Last weekend, I made my way to 烏來 (Wulai), south of Taipei. It takes about an hour on a bus, leaving from Xindian station at the end of the green line. Wulai is an Atayal (an aborigine tribe in Taiwan) area famous for hot springs and scenery. Atayal statues were distributed throughout the area.
Not traditionally being a Han Chinese area, the foods available were different than elsewhere. It was difficult to translate the names of the foods I ate because they were so uncommon. Two of the more interesting ones I had in an Atayal restaurant:
On the left, an egg pancake with "magao" or spicebush added. Spicebush is kind of peppery, but much larger in diameter than peppercorns I have been accustomed to eating before. On the right, the most delicious dish I had in the restaurant, a stir-fry of what is sometimes called spleenwort. It is a fern, not a lettuce or cabbage plant, lending to its unique appearance.
Surprisingly, on the tourist street in town, there was an Indian restaurant advertising itself as halal and selling something that could well be called an Indian burrito. a piece of nan bread was used to wrap up curry paste and vegetables inside. A nice change from Taiwanese curries which are predominated by corn starch and not spice.
While some people go to Wulai just for the hot springs, I wanted to see what sorts of hiking I could do. Near the town, there are some easy, mostly paved (with rock) trails. Being Taiwan, the trails must have been overtaken by plants quickly, judging by the state of some of them.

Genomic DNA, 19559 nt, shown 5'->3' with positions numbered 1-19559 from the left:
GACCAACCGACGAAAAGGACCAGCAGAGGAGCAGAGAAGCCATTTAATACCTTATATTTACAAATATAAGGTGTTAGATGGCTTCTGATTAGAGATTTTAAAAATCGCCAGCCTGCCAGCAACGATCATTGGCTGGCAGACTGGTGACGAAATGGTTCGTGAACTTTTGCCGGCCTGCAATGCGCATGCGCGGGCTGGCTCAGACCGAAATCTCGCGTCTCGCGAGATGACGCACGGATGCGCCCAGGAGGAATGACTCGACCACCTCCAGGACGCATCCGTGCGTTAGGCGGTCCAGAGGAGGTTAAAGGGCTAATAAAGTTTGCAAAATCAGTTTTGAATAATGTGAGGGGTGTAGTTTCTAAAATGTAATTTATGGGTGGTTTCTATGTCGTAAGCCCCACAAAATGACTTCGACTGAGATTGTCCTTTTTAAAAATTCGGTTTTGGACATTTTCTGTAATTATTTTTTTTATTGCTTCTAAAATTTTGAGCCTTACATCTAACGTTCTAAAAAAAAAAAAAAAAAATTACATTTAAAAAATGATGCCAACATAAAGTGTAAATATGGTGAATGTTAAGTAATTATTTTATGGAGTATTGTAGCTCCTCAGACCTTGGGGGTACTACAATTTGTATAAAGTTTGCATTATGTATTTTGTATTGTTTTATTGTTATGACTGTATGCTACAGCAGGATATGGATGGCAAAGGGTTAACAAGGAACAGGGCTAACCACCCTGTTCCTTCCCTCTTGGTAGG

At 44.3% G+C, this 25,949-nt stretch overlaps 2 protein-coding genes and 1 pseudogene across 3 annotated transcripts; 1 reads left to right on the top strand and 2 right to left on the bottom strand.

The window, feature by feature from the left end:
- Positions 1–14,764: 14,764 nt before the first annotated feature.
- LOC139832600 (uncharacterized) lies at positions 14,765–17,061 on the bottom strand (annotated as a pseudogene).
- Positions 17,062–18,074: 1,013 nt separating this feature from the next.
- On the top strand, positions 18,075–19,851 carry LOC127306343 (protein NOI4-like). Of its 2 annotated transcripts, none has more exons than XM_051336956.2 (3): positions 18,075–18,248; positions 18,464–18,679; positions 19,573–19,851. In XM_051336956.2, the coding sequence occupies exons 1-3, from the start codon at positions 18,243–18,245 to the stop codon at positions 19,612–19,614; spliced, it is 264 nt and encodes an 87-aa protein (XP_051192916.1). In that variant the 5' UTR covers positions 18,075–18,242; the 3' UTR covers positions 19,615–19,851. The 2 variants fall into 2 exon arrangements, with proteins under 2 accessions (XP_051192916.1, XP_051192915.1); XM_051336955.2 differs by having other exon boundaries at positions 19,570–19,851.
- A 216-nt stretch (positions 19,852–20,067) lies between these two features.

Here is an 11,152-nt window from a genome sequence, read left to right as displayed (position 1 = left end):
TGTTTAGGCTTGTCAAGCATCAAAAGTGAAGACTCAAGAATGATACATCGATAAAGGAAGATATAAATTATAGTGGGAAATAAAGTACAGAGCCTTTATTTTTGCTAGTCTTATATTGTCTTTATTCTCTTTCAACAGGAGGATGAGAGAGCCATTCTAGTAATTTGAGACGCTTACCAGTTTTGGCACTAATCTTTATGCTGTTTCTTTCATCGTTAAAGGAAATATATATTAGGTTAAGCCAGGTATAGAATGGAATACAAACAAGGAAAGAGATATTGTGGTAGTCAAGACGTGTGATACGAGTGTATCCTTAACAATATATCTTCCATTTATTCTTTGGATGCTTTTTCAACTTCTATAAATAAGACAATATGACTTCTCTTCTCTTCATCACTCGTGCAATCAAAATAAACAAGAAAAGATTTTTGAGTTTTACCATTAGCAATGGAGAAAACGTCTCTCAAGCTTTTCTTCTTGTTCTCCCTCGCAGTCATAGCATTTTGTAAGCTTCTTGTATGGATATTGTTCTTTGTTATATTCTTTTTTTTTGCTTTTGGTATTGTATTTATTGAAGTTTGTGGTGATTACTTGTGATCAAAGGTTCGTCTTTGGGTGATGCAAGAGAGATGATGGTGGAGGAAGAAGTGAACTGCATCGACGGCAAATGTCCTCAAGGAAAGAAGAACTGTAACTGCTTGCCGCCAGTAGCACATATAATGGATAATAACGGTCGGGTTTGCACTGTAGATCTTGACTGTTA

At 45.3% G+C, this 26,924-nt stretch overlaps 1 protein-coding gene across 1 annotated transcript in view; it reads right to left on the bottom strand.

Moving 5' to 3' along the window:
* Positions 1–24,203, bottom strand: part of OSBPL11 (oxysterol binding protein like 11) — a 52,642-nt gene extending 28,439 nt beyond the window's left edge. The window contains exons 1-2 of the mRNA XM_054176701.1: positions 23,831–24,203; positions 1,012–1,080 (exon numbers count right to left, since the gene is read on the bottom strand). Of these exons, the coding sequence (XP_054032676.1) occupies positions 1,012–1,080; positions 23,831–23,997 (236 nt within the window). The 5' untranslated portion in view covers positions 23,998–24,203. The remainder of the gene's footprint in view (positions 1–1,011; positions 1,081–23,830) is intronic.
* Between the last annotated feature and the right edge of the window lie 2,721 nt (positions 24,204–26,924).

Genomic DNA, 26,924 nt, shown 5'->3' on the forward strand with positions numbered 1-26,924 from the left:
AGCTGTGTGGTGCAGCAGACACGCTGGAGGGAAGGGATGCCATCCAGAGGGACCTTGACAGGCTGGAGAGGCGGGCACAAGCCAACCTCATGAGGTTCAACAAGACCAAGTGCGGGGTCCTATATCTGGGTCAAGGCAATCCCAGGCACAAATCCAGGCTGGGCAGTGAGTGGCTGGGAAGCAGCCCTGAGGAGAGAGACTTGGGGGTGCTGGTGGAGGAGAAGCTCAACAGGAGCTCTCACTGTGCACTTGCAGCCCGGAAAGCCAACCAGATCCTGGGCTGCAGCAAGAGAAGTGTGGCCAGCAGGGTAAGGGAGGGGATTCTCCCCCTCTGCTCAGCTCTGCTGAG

For more money, I was able to take a cable car over the 雲仙 Waterfall to a resort with more trails. Round trip on the cable car unexpectedly only cost me 150NT. Most things in the day cost me less than the list price, without me even asking for discounts. It seems they want more visitors! Perhaps because of the typhoons recently, most of the trails were closed. I still found places to go though. To start, the falls and the cable car (including an old ad for the cable car, opened over 40 years ago):
Entering the resort itself, there was a pond that seemed to be mostly drained. Not sure if that has to do with the season or if it is that way to do some construction. To the side, another pond looked to be healthier, though most people bypassed it to play on some amusement rides.
I bypassed both the ponds and the amuseument rides to find further hiking trails. I only ran across two other people on the trails. Given that rains washed part of them away, it was challenging in sections. Even in regular sections, the trail was very slippery because of mist and moss growing on wood delineating the trail. It was truly a breath of fresh air compared to the air I normally breathe within Taipei.
Before I left the resort area, I did take part in some amusements. For free, fortune telling (if you know Chinese). You pull a stick from the basket, then find the hanging piece of bamboo with the accompanying number to find your fortune. For pay, a super-cheesy haunted house ride.
On my way out, I visited the Atayal Museum in town as well, but I could not take pictures inside of there. I found it interesting that they had a section on cannibalism and collecting skulls. It wasn’t made clear that practice actually ever stopped…
Leaving, a bridge at the edge of town: